The American Work Ethic and the Changing Work Force: An Historical Perspective

By Herbert Applebaum | Go to book overview

15
FACTORIES IN THE
TWENTIETH CENTURY

In twentieth-century America, factory and machine production dominate the way work is organized for making goods, both semifinished and finished products. The factory brought into being a new workplace ethic. In a sense, the factory has become the metaphor for an industrial society, just as the computer is a metaphor for the postindustrial, information society. As the mill and the factory replaced the workshop, the underlying logic of work motivation changed, not just in the factory, but in the entire culture. A work ethic is only as effective as it is incorporated by workers and then reinforced by the family, the political system, the education system, and the mass media. A certain work ethic becomes motivational to workers when it reflects sentiments and meanings strongly held by the society.

With the coming of the large-scale twentieth-century factory there was a need to get workers to accept centralization and collective behavior in the workplace. Factory production required synchronized production in a shared work space. A single craftsman can only do one thing at one time and in one place. In the factory, many workers can do many things in many places at the same time. In order to accomplish this goal workers must be forced to follow certain rules--no spontaneous, unpurposeful actions; no wandering from one's work station; no gazing out the window; no absenteeism; and no lateness. Those who resist such rules are resisting the factory work ethic and there is much evidence that such resistance was widespread throughout the twentieth century.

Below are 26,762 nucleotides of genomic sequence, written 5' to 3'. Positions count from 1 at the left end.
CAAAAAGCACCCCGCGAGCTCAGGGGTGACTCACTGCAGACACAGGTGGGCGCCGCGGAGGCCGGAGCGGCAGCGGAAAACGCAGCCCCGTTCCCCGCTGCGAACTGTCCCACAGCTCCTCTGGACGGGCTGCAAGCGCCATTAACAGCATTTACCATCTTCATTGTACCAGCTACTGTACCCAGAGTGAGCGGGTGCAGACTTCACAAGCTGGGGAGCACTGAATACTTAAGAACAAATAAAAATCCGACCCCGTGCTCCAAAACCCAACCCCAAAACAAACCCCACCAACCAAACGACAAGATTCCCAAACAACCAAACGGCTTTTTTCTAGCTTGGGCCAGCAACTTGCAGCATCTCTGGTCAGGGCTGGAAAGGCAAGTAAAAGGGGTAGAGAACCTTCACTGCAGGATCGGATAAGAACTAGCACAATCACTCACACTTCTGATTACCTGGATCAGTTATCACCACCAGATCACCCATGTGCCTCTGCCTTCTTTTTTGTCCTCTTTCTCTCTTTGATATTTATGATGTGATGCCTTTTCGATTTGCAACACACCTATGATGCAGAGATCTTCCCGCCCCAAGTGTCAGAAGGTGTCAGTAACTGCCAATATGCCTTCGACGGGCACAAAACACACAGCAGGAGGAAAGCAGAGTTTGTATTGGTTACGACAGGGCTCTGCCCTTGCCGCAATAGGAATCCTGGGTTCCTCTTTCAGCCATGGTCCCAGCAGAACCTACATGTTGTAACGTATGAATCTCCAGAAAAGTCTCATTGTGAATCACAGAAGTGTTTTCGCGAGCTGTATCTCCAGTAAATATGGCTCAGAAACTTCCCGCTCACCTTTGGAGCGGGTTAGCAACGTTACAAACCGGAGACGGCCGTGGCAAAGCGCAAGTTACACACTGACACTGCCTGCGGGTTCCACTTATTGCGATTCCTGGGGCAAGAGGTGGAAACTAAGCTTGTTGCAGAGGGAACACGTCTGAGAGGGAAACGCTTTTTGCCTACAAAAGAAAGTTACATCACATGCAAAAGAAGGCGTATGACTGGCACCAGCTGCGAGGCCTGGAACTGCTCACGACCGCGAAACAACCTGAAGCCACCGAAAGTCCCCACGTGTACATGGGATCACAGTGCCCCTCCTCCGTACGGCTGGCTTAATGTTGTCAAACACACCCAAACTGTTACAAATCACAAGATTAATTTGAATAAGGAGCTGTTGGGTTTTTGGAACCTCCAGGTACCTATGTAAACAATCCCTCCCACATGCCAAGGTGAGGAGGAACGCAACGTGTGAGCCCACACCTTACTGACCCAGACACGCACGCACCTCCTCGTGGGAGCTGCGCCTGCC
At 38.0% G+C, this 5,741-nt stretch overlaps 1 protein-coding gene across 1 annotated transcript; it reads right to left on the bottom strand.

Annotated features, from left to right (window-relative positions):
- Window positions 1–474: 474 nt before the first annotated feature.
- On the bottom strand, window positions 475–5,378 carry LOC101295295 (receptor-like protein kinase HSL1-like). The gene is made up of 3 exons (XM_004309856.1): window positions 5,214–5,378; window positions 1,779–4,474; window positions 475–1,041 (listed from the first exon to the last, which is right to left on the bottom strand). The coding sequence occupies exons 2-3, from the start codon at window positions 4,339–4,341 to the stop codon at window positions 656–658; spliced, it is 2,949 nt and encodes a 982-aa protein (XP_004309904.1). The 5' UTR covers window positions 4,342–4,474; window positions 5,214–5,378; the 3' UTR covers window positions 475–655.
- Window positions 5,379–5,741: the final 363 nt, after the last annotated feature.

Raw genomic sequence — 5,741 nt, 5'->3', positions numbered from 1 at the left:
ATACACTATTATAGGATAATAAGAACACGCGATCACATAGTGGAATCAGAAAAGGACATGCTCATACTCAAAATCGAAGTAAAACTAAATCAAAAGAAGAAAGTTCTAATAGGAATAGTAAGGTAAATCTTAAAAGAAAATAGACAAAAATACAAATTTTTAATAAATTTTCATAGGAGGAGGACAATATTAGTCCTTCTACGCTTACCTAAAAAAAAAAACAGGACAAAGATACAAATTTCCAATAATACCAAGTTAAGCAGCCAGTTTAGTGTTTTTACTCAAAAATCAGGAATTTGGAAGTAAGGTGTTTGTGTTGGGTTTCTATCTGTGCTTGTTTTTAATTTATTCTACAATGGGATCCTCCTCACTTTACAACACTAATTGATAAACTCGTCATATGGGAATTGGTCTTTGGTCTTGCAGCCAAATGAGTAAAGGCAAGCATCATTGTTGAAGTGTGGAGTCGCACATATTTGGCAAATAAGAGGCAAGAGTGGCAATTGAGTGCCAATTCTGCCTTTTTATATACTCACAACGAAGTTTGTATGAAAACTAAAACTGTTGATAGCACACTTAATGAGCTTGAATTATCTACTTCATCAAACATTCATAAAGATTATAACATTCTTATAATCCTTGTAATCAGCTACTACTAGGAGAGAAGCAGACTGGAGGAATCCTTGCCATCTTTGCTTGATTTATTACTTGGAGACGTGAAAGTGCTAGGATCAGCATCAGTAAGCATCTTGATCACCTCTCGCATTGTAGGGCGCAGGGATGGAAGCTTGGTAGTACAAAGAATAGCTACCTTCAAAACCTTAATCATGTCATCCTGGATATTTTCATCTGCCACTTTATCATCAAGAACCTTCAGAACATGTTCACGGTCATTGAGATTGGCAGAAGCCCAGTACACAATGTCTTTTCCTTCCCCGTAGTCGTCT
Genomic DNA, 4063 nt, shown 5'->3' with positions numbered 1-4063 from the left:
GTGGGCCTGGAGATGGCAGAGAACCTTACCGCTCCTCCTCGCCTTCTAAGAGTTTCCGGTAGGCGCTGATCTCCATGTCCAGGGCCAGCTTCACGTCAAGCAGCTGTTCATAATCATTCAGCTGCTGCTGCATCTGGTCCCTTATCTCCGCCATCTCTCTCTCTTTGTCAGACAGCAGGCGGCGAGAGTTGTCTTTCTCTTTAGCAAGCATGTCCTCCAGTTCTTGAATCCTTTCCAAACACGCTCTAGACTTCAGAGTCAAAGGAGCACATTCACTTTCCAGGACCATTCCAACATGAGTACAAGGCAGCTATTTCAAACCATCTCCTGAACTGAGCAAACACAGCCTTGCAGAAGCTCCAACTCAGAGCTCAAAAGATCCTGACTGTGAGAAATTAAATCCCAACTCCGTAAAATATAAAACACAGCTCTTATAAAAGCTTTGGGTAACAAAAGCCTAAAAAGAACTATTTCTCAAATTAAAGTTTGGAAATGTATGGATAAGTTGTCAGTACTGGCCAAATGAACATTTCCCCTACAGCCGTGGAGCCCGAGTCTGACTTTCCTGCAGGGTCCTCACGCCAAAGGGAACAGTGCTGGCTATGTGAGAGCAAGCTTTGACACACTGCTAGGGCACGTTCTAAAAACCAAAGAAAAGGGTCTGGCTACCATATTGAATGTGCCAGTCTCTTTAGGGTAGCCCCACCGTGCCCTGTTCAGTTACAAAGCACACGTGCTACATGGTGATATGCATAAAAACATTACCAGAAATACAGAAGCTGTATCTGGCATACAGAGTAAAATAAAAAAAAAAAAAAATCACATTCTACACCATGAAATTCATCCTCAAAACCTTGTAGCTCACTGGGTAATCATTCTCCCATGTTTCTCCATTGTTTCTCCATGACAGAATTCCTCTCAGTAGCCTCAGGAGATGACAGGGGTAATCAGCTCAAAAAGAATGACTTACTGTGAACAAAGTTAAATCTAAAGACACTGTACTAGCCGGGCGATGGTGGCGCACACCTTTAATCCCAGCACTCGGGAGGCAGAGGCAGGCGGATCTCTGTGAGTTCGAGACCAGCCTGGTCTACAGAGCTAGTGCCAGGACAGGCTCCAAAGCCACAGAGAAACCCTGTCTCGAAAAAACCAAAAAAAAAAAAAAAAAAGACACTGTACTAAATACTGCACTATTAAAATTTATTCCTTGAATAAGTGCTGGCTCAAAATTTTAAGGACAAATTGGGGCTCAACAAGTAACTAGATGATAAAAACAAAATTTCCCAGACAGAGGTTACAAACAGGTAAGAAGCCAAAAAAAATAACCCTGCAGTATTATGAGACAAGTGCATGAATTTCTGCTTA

The automobile industry provides a classic example for the study of factory organization in the twentieth century. In large part, the twentieth century in America might be called the century of the automobile, representing as it does mass-production and assembly-line organization of work. The automobile changed the culture of America, criss-crossing it with roads, creating the need for bridges, tunnels and cloverleafs, and as an unintended consequence, led to the clogging of cities and the smogging of the atmosphere. In the 1950s and 1960s, one out of six or seven jobs

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